Are you a “Fred the Baker” type of non-profit leader?


building train tracksWelcome to O.D. Fridays at DonorDreams blog. Every Friday for the foreseeable future we will be looking more closely at a recent post from John Greco’s blog called “johnponders ~ about life at work, mostly” and applying his organizational development messages to the non-profit community.

In a post titled “Tracking,” John talks about the power of planning by sharing an amazing story about a stretch of mountains in the Alps that is next to impossible to pass. Instead of waiting for the train technology to catch up, Europeans decided years ago to build train tracks through that part of the mountains in anticipation that train technology will one day produce an engine with enough horsepower to get the job done.

Reading John’s post made me think of the countless non-profit executive directors and fundraising professionals who take on the role of “Fred the Baker” instead of embodying the spirit of those European planners who built those train tracks.

What? You don’t remember who Fred the Baker is? Check out this YouTube video and ask yourself this simple question: “Do I look like this every day and evening on my way to and from my non-profit job?”

The story that immediately comes to mind and is very common and why many non-profit organizations can’t seem to get a major gifts program off the ground. When asked what is stopping them from building the capacity to add a major gifts program to their fundraising program, the explanation looks and sounds remarkably like “Fred the Baker”:

  • The day-to-day, month-to-month routine is so fast and mundane that there is no time for planning.
  • In January, we do the dinner.
  • In February-March-April we do the annual campaign.
  • In May we do the golf outing.
  • Etc, Etc, Etc

I recently had the privilege of working with a group of non-profit volunteers who said . . . ENOUGH . . . let’s build some train tracks.

They understood the following:

  • They didn’t have the right staff in place to implement a major gifts initiative.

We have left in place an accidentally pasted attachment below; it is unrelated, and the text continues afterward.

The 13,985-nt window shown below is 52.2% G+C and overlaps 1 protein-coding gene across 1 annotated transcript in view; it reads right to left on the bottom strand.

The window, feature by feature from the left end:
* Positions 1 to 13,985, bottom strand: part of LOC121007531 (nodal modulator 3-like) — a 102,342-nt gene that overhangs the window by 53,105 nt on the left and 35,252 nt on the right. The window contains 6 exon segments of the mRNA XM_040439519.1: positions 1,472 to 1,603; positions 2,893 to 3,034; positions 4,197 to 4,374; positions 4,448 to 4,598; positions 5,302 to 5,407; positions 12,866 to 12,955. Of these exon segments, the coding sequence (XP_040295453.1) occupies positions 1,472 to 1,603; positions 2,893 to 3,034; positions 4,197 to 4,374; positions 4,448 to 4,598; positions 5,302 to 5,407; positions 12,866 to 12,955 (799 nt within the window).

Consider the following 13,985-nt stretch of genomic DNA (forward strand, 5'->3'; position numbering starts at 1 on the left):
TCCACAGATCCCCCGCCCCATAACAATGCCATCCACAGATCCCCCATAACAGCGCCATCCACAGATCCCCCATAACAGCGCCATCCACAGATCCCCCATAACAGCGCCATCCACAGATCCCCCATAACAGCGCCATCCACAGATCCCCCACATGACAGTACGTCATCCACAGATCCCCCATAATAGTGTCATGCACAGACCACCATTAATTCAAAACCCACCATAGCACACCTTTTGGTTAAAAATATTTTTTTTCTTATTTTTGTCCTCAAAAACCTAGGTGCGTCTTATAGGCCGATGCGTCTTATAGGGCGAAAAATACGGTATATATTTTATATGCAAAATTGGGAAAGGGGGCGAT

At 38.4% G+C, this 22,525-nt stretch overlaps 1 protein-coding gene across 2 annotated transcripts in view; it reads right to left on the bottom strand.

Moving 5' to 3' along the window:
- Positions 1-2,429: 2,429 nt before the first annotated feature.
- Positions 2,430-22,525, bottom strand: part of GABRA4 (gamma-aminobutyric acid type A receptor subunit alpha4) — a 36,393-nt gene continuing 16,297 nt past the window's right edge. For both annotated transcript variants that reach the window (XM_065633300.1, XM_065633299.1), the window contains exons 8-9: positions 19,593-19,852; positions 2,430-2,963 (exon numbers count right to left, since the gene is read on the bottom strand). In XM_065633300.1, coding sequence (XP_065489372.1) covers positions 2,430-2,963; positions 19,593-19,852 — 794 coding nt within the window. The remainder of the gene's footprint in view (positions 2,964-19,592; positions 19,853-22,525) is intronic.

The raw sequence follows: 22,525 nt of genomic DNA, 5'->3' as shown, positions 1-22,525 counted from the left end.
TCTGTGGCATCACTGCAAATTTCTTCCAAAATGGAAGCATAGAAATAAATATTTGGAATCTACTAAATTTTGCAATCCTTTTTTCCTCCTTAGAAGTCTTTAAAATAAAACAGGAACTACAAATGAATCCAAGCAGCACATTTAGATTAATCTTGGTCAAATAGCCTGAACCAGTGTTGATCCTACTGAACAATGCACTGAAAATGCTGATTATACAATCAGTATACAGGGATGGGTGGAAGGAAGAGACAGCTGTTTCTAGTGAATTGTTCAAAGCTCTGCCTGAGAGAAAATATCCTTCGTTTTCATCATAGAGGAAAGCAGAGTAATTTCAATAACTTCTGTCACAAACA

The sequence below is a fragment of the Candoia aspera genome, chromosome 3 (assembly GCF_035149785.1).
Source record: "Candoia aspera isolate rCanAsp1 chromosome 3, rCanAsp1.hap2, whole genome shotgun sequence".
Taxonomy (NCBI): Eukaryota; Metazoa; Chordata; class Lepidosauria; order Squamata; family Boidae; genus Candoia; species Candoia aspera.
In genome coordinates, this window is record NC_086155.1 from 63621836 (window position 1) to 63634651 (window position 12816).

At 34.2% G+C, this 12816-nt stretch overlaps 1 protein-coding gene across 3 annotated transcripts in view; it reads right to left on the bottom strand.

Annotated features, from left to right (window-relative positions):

• Their technology (e.g. donor database) needs a lot of work to support an initiative like this.
  • Their resource development practices and systems need to change (e.g. stewardship)
  • They might even need to change the people sitting around the table.

Yet, none of this stopped them from working on those train tracks. They made it a goal in their resource development plan to some day have a fully functional major gifts program. They then look realistically at what they could start doing rather than what they couldn’t do and came up with the following handful of objectives for this year:

  • Develop an internal case for support.
  • Develop a menu of gift opportunities.
  • Identify a small handful of potential major gift prospects.
  • Develop personal confidential personal strategy plans for each prospect.
  • Engage in implementing each plan and start cultivating.

They are laying train tracks for the future and doing what they can today in anticipation for what they want to happen tomorrow.

How are you ensuring that you and the folks at your agency are NOT “Fred the Baker”? Do you use the planning process (e.g. strategic plan, board development plan, resource development plan, marketing plan, program plan, etc) to lay future train tracks for your organization? Do you have a great success story that you want to share? Please scroll down and use the comment box to jump into this discussion because we can all learn from each other.

Here’s to your health!

Erik Anderson
Founder & President, The Healthy Non-Profit LLC
www.thehealthynonprofit.com 
erik@thehealthynonprofit.com
http://twitter.com/#!/eanderson847
http://www.facebook.com/eanderson847
http://www.linkedin.com/in/erikanderson847

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About DonorDreams

Erik got his start working in the non-profit field immediately upon graduation with his masters degree in 1994. His non-profit management and fundraising experience numbers nearly 20 years. His teachable point of view around resource development is influenced by the work of Penelope Burk and those professionals subscribing to a "donor centered" paradigm. Donors have dreams and it is our responsibility to be dream-makers because donors are not ATMs.

Posted on January 18, 2013, in Fundraising, leadership, nonprofit, organizational development, Planning, resource development and tagged , , , , , , . Bookmark the permalink. 1 Comment.

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